Blues was not “slave music [since] . . . Blues musicians, roaming from town to town with guitar[s] . . . could not have existed prior to Emancipation because our people did not enjoy freedom of movement during slavery” (ya Salaam, 1995, p. 30). Therefore, the Blues was a musical genre of people who were prepared for and headed toward liberation.
The Blues women were the sirens of freedom, only reachable after death, according to the spiritualists, whose music remained in the realm of religion. Blues music, labeled by religionists as Devil’s Music, “is a black cultural art form, blues is a ‘living archive,’ a form of ‘recollection’ that provides a ‘coded history of black injury,’ resulting from historically entrenched power relations.”
In 1999, a well-connected politician called me on the phone, early one morning, instructing me to write down a fax number, starting with area code 202 for Washington, D.C. I knew it was important.
She asked me if I had a company and an Employee Identification Number (EIN) or tax ID number. I said I did. She said, “Write a blues about the 2000 census. Fax it with an invoice for $2,499 on your letterhead to the number I gave you.
One hour later, I sent the CENSUS BLUES to the U.S. Census Bureau to the attention of the person connected to my politician friend. I got paid because I could compose music and I had a corporate EIN.
One of the first documents I give my Speech Communication students is a handout entitled HOW TO START A BUSINESS.
How to start a business
Choose Your Business Name, Inc. (or LLC) and decide if you will be: (30 minutes)
Product or Service (for profit) or Mission Statement (non-profit)
I was in business for two years before I got that call. My company was not making much money. If I got a check for singing, I put it in my business account. I paid the corporate tax and filed a tax return as a sole proprietor most years. My company grew because of the music I recorded and books I published. I got substantial orders from school principals for one or more of my books. In 2007, I incorporated my non-profit organization and became a lecturer, presenter, and producer of several programs. After releasing my two personal CDs in 1995 and 2005, I produced eight compilation CDs of music from members of http://wijsf.org
In 2019, we published the first issue of Musicwoman Magazine. In 2020, we published the second issue and the first issue of Musicman Magazine. In 2021, We published both magazines, individually, and a flip book of both magazines.
There is no doubt in my mind that having a business has been beneficial to me and our 380 members!
You work all your life to fulfill your purpose. You put in hours to learn your craft, instrument, or discipline. You grow older and retire from your profession, and you wonder, “Who really cares?”
Then, you meet a group of women who recognize your accomplishments. That makes it all worth it. The group of women who hold me in high esteem, and I them, is the National League of American Pen Women. I was inducted into the Boca Raton, Florida, branch by Sheila Firestone.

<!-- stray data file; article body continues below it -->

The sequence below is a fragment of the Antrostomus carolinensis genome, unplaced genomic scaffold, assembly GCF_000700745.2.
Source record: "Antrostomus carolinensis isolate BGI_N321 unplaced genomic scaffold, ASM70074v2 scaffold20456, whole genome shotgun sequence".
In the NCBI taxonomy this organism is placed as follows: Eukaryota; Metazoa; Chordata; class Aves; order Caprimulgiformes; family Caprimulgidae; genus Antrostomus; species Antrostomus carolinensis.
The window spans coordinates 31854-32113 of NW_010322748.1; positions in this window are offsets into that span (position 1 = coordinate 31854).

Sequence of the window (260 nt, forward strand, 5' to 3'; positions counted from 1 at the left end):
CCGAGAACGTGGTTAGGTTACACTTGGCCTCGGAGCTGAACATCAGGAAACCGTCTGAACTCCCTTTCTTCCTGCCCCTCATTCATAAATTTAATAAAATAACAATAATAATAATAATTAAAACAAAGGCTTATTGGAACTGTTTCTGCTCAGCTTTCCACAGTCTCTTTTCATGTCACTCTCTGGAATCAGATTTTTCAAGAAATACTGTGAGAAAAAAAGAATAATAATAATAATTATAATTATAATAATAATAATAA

I am honored and humbled by the appreciation shown to me by these talented authors, artists, and musicians.
Then, in 2020, Charlene Farrington, Director of Spady Cultural Heritage Museum, chose to exhibit my collection of jazz artwork from September through February 2021. Ah, in the middle of a pandemic, there is a slice of light!
See some of the art and my story about the art collection at these links:
Throughout the years, several people and organizations have felt me worthy of being honored. Those moments are documented here.
Priscilla Dames (right) of Wingspan Seminars in Miami, FL nominated
Joan Cartwright for the 2011 Pea’ce Award.
Thanks to Howard Mandel and Laurie Dapice for honoring me as a 2019 Jazz Journalist Association (JJA) Jazz Hero.
Thanks to Brian Zimmerman, Digital Editor of Jazziz Magazine for presenting the award. Thanks to Marika Guyton for organizing the award ceremony. Photos: Gregory Reed
Thanks to Old Dillard Foundation for partnering with Women in Jazz South Florida, Inc. for this program
The universe provides. Last week I got the news that the Speech class I taught for 3 years is moving online, leaving me without income in June-July. I cried. I felt helpless. However, as things always go, I have the opportunity to teach 3 classes at PBSC in Palm Beach Gardens, starting May 15, through the summer.
Recently, I published my 14th book, Blues Women: The First Civil Rights Workers. Although it is a tiny book, it is packed with information about 10 powerful women who brought the Blues genre to the attention of millions of Americans. At a time when Africans in America were subjected to Jim Crow laws that further degraded their existence, women like Mamie Smith, Gertrude “Ma” Rainey, and Bessie Smith stood their ground on stages across the nation, bringing joy and entertainment to thousands of people, white and black. Their songs are current, today, and their message of the upliftment of the human spirit helped to raise the consciousness of a nation that was built on the backs of their ancestors.